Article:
Lack of toilets dangerous for everyone, UNICEF says

Girls' toilet at Beseka ABE Center in in Fantale Woreda of Oromia State
Girls’ toilet at Beseka ABE Center in Fantale Woreda of Oromia State ©UNICEF Ethiopia/2014/Ose

NEW YORK/Addis Ababa, 19 November 2014 – Slow progress on sanitation and the entrenched practice of open defecation among millions around the world continue to put children and their communities at risk, UNICEF warned on World Toilet Day.

Some 2.5 billion people worldwide do not have adequate toilets and among them 1 billion defecate in the open – in fields, bushes, or bodies of water – putting them, and especially children, in danger of deadly faecal-oral diseases like diarrhoea.

In 2013 more than 340,000 children under five died from diarrhoeal diseases due to a lack of safe water, sanitation and basic hygiene – an average of almost 1,000 deaths per day.

“Lack of sanitation is a reliable marker of how the poorest in a country are faring,” said Sanjay Wijesekera, head of UNICEF’s global water, sanitation and hygiene (WASH) programmes. “But although it is the poor who overwhelmingly do not have toilets, everyone suffers from the contaminating effects of open defecation, so everyone should have a sense of urgency about addressing this problem.”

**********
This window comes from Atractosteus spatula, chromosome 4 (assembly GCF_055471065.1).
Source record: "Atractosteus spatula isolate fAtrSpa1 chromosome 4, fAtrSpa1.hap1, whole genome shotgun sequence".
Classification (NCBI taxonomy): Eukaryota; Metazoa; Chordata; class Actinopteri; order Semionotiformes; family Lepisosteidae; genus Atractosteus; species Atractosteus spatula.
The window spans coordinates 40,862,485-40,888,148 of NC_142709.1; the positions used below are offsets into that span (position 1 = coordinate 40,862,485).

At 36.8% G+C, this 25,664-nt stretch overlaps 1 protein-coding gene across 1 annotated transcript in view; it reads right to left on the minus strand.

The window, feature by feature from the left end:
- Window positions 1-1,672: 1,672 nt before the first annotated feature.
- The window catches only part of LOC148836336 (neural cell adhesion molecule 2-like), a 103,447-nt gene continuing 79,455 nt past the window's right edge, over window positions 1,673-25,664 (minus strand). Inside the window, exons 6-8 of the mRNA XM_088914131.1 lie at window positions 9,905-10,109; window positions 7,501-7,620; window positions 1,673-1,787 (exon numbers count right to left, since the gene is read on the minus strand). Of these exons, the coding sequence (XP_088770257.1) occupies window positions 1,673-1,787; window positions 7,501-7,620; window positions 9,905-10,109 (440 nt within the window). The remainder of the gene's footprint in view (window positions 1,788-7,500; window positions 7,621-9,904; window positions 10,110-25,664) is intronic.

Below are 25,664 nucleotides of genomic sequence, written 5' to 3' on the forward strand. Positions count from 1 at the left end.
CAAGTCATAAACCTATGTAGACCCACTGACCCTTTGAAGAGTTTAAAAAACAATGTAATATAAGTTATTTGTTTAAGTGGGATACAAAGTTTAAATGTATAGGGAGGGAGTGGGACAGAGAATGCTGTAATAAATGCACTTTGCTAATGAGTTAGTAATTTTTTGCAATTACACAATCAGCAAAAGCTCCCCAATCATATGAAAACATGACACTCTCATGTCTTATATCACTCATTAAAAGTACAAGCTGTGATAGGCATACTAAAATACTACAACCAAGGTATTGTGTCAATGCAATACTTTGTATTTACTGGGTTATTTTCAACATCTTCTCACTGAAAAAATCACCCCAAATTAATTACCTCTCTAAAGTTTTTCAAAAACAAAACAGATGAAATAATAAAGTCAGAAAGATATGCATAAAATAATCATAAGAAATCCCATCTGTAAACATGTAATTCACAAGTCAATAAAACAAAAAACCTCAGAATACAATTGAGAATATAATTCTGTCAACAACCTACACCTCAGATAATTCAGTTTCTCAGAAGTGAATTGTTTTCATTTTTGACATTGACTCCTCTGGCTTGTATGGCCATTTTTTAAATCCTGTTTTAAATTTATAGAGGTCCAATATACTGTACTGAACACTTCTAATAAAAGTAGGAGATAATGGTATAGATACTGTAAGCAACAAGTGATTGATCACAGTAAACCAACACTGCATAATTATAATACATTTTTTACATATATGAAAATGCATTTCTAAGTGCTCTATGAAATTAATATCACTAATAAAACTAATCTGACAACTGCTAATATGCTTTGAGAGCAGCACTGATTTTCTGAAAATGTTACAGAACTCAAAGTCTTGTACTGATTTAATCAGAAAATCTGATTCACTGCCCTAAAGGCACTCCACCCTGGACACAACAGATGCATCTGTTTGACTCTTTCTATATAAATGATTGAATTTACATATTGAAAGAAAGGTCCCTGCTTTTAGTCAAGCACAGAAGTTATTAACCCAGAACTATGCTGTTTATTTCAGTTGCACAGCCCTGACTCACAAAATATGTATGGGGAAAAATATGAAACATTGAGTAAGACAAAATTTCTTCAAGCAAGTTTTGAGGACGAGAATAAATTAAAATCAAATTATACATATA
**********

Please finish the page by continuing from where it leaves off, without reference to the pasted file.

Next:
The call to end the practice of open defecation is being made with growing insistence as the links with childhood stunting become clearer. India, with 597 million (half the population) practising open defecation, also has high levels of stunting. Last week, UNICEF convened a conference in New Delhi called ‘Stop Stunting’ to call attention to the effect of open defecation on the entire population, particularly children. UNICEF’s ‘Take Poo to the Loo’ campaign in India also works to raise awareness of the dangers associated with open defecation.

Asfaw Legesse a model in his community washes his hand after using a latrine.
Asfaw Legesse a model in his community washes his hand after using a latrine. ©UNICEF Ethiopia/2014/Sewunet

“The challenge of open defecation is one of both equity and dignity, and very often of safety as well, particularly for women and girls,” Wijesekera noted. “They have to wait until dark to relieve themselves, putting them in danger of attack, and worse, as we have seen recently.”

Compared to other African countries, Ethiopia has made huge progress in reducing open defecation rates from 92 per cent in 1990 to 37 per cent in 2012. The Joint Monitoring Programme (JMP) 2014 report from UNICEF/WHO confirms that Ethiopia is leading the charge in Africa in reducing open defecation.The community total sanitation and hygiene approach, supported by UNICEF and utilizing the 38,000 Health Extension Workers in the country, has greatly contributed to this success.

“The challenge of improving sanitation levels to ensure that the minimum standards of toilet construction remains in many rural areas across Ethiopia. With the rapid urbanisation of the country there is also a need to “reinvent the toilet” to make it affordable, durable and appropriate for high density urban dwellings. UNICEF is advocating for these, and greater focus on toilets in schools and health centres nationwide, to ensure greater access to improved sanitation,” said Patrizia DiGiovanni, Acting Representative of UNICEF Ethiopia.